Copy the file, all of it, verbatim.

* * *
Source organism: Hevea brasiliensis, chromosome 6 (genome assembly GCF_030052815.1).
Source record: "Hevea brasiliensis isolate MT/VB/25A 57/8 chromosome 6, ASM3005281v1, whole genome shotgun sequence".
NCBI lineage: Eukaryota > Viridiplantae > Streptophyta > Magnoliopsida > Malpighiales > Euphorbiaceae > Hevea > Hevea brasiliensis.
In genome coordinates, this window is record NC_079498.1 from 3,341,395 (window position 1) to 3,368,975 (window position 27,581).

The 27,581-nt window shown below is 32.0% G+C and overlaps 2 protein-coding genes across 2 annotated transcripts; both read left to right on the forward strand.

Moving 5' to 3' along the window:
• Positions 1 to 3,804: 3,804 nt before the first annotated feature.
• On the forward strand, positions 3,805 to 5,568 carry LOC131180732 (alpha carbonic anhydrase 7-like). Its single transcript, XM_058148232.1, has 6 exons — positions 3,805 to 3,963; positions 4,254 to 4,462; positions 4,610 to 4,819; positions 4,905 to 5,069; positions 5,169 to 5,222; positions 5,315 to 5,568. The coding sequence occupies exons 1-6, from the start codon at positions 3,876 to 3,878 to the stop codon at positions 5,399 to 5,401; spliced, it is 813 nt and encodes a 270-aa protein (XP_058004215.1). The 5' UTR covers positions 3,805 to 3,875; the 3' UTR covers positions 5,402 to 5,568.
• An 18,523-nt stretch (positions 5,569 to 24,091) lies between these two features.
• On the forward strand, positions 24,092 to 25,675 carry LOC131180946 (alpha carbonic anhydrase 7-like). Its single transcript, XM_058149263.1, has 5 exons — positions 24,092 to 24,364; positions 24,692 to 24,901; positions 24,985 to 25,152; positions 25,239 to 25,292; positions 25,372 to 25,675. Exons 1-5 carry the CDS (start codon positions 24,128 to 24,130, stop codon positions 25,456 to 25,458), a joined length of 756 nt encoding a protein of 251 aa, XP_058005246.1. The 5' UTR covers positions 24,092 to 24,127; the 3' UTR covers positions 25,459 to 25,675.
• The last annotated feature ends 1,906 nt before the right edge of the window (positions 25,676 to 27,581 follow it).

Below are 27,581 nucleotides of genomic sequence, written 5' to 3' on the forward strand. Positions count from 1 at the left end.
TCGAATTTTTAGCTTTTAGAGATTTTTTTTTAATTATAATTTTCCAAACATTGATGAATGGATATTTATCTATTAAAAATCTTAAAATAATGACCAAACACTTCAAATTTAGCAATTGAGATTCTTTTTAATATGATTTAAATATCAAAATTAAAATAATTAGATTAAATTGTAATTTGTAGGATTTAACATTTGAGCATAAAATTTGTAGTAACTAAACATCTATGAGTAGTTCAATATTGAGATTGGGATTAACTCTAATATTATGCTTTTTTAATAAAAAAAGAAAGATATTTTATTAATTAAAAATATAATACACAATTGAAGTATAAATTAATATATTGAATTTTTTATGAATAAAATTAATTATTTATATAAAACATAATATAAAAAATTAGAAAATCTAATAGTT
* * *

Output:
Source organism: Hevea brasiliensis, chromosome 6 (genome assembly GCF_030052815.1).
Source record: "Hevea brasiliensis isolate MT/VB/25A 57/8 chromosome 6, ASM3005281v1, whole genome shotgun sequence".
NCBI lineage: Eukaryota > Viridiplantae > Streptophyta > Magnoliopsida > Malpighiales > Euphorbiaceae > Hevea > Hevea brasiliensis.
In genome coordinates, this window is record NC_079498.1 from 3,341,395 (window position 1) to 3,368,975 (window position 27,581).

The 27,581-nt window shown below is 32.0% G+C and overlaps 2 protein-coding genes across 2 annotated transcripts; both read left to right on the forward strand.

Moving 5' to 3' along the window:
• Positions 1 to 3,804: 3,804 nt before the first annotated feature.
• On the forward strand, positions 3,805 to 5,568 carry LOC131180732 (alpha carbonic anhydrase 7-like). Its single transcript, XM_058148232.1, has 6 exons — positions 3,805 to 3,963; positions 4,254 to 4,462; positions 4,610 to 4,819; positions 4,905 to 5,069; positions 5,169 to 5,222; positions 5,315 to 5,568. The coding sequence occupies exons 1-6, from the start codon at positions 3,876 to 3,878 to the stop codon at positions 5,399 to 5,401; spliced, it is 813 nt and encodes a 270-aa protein (XP_058004215.1). The 5' UTR covers positions 3,805 to 3,875; the 3' UTR covers positions 5,402 to 5,568.
• An 18,523-nt stretch (positions 5,569 to 24,091) lies between these two features.
• On the forward strand, positions 24,092 to 25,675 carry LOC131180946 (alpha carbonic anhydrase 7-like). Its single transcript, XM_058149263.1, has 5 exons — positions 24,092 to 24,364; positions 24,692 to 24,901; positions 24,985 to 25,152; positions 25,239 to 25,292; positions 25,372 to 25,675. Exons 1-5 carry the CDS (start codon positions 24,128 to 24,130, stop codon positions 25,456 to 25,458), a joined length of 756 nt encoding a protein of 251 aa, XP_058005246.1. The 5' UTR covers positions 24,092 to 24,127; the 3' UTR covers positions 25,459 to 25,675.
• The last annotated feature ends 1,906 nt before the right edge of the window (positions 25,676 to 27,581 follow it).

Below are 27,581 nucleotides of genomic sequence, written 5' to 3' on the forward strand. Positions count from 1 at the left end.
TCGAATTTTTAGCTTTTAGAGATTTTTTTTTAATTATAATTTTCCAAACATTGATGAATGGATATTTATCTATTAAAAATCTTAAAATAATGACCAAACACTTCAAATTTAGCAATTGAGATTCTTTTTAATATGATTTAAATATCAAAATTAAAATAATTAGATTAAATTGTAATTTGTAGGATTTAACATTTGAGCATAAAATTTGTAGTAACTAAACATCTATGAGTAGTTCAATATTGAGATTGGGATTAACTCTAATATTATGCTTTTTTAATAAAAAAAGAAAGATATTTTATTAATTAAAAATATAATACACAATTGAAGTATAAATTAATATATTGAATTTTTTATGAATAAAATTAATTATTTATATAAAACATAATATAAAAAATTAGAAAATCTAATAGTT